Corneal complications related to retinal surgical patients including analysis on silicone oil use
Wayne, Erica Nicole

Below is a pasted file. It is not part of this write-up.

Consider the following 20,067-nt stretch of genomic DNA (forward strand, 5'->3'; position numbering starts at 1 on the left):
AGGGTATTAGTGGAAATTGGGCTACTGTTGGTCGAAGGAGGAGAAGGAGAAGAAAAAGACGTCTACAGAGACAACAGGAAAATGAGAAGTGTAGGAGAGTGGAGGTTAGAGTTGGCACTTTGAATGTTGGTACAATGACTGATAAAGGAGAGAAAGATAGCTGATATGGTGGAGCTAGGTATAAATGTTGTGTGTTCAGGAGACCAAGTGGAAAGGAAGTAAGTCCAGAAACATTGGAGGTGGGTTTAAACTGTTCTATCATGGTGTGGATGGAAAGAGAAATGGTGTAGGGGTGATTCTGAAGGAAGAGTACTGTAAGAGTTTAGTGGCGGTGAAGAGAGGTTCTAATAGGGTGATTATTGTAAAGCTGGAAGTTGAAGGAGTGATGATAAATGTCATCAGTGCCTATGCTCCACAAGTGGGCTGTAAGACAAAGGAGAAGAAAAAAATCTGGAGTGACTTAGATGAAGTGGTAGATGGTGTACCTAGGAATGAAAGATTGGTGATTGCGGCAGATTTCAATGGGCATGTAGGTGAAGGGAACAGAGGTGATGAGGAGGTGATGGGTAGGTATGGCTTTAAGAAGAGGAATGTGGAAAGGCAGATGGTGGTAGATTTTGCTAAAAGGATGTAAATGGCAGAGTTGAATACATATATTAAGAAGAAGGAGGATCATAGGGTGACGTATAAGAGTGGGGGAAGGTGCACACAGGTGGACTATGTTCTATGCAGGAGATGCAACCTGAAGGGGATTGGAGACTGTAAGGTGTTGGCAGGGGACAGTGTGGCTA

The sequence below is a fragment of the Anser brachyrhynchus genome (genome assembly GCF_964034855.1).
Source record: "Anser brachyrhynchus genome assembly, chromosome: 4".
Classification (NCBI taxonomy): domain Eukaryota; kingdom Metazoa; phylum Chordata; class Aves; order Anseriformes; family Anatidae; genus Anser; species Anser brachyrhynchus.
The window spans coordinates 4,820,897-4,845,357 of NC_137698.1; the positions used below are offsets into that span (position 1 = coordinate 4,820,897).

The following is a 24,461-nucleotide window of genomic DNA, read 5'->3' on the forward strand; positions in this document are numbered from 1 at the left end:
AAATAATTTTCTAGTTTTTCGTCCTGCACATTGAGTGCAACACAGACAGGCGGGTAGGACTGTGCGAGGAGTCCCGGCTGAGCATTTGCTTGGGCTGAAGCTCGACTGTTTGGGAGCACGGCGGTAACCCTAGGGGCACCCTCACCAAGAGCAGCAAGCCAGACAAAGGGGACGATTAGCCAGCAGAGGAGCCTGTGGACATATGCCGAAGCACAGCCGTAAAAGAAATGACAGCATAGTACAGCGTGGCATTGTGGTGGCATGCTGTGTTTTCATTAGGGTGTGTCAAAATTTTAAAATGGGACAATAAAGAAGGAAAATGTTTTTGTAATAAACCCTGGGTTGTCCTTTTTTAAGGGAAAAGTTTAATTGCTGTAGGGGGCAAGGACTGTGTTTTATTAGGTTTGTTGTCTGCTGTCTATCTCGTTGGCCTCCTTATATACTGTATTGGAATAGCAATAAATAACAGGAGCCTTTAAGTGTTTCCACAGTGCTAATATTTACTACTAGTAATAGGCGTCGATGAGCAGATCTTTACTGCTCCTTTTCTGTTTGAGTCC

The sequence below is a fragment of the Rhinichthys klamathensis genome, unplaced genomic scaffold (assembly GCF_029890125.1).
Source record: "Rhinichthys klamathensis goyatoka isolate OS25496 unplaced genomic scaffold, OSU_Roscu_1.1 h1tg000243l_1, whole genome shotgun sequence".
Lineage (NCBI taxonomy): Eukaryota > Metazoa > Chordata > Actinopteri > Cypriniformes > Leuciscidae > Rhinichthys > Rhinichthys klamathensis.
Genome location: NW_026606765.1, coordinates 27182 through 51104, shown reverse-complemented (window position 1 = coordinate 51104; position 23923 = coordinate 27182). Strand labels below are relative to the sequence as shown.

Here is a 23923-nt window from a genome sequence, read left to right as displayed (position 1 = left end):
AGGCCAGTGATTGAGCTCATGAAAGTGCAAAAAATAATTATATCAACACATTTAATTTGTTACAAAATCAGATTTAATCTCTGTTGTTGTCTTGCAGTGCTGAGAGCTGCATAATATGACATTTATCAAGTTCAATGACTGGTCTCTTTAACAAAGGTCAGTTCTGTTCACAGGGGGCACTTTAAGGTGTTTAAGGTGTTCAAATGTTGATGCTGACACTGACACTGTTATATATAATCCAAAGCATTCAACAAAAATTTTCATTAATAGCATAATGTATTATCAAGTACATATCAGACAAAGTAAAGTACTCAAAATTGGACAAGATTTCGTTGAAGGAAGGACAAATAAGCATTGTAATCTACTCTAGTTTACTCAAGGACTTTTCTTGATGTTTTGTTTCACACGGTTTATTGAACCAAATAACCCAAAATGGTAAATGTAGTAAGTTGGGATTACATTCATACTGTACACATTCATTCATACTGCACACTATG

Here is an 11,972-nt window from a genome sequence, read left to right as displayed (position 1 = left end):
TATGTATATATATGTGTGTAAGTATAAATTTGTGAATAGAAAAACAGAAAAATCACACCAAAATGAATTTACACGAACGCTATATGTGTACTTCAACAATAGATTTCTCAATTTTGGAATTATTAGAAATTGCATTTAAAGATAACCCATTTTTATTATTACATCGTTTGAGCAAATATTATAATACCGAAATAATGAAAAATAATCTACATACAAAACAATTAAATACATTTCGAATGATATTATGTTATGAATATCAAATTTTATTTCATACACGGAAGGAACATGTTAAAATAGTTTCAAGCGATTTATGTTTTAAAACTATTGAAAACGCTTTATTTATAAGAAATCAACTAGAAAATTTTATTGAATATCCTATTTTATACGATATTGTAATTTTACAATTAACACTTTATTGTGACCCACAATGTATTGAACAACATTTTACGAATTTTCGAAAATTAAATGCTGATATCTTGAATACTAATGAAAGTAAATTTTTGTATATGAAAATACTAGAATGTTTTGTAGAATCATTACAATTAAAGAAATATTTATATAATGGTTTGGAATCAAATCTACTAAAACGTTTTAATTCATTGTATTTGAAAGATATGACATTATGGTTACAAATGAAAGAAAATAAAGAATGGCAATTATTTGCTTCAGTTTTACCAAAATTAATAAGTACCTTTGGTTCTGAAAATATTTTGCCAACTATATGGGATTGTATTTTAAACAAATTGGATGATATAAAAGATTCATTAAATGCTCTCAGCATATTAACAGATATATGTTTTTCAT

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Postoperative corneal complications from pars plana vitrectomy surgery on the retina have been studied extensively in the literature. Researchers are aware of possible issues with oil tamponades, laser techniques, and other methods used. There could be clear markers to focus on a pattern of retina diagnoses of the patients that seem more prone to these problems in the front of the eye. Studies have noted refractive issues and increased cataract or posterior capsule opacification (PCO) progression but it is inconclusive in many studies on a corneal safety standpoint. Furthermore, a 23 or 27gauge pars plana vitrectomy has varying protocols depending on the diagnosis of the retina patient including endolaser, tamponade exchange, or even endoscopic cyclophotocoagulation. This study was conducted to research data looking at varying combinations of surgical type, diagnosis, and other patient characteristics to gain statistical evidence or relative frequency to better understand what type of retinal demographics cause corneal complications. The list of corneal complications in this study include: visual distortion involving anisometropia or photophobia, increased intraocular pressure including Uveitis-Glaucoma Hyphema syndrome, allergic conjunctivitis, a lens subluxation, herpes virus (zoster or simplex), a corneal scar or lesion, neurotrophic cornea, bullous keratopathy and corneal neovascularization. This was a retrospective case study evaulating 57 patients and 58 eyes that underwent a retinal surgery, with corneal complications at Beth Israel Deaconess Medical Center between October 2013 to December 2016. Number of patients, systemic demographics including frequency of hypertension and diabetes, and frequency of retina surgery per eye was analyzed. Moreover, we looked at different retina diagnoses to view which groups have a higher occurrence of complications after surgery. We used silicone oil as a way to divide the corneal complication patients to determine if the use of oil had an effect on a higher rate of issues after surgery. Eyes were divided into treatment with silicone oil group (n=23) and a non-silicone oil group (n=34), and we found that the silicone group had a significantly higher frequency of retinal surgeries (p<0.001). Moreover, there was no significant evidence between certain systemic factors (p<0.05), that allowed us to include the silicone oil and non-silicone oil patients as a unified group. When looking at our retina diagnoses we saw some groups had a higher percentage of complications when we took total number of problematic postoperative outcomes and divided that by total number of surgeries. Over one quarter of the surgeries per category leading to corneal complications occurred in the categories of subluxed lens, endophthalmitis, trauma, and uveitis-glaucoma hyphema Syndrome or neovascular glaucoma. Vitreomacular traction similarly had a high percentage of patients with corneal complications. Retinal detachment and epiretinal membrane were largest quantities of a specific retinal problem with low percentages of fewer than 15% with complications postoperatively. The study found that in our patient demographic silicone oil did not seem to be a factor in causing more corneal complications but it did cause more retinal surgeries. Moreover, certain retina diagnoses seem more prone to cause challenging outcomes, which leaves room for further studies distinguishing certain factors that could cause such specific issues.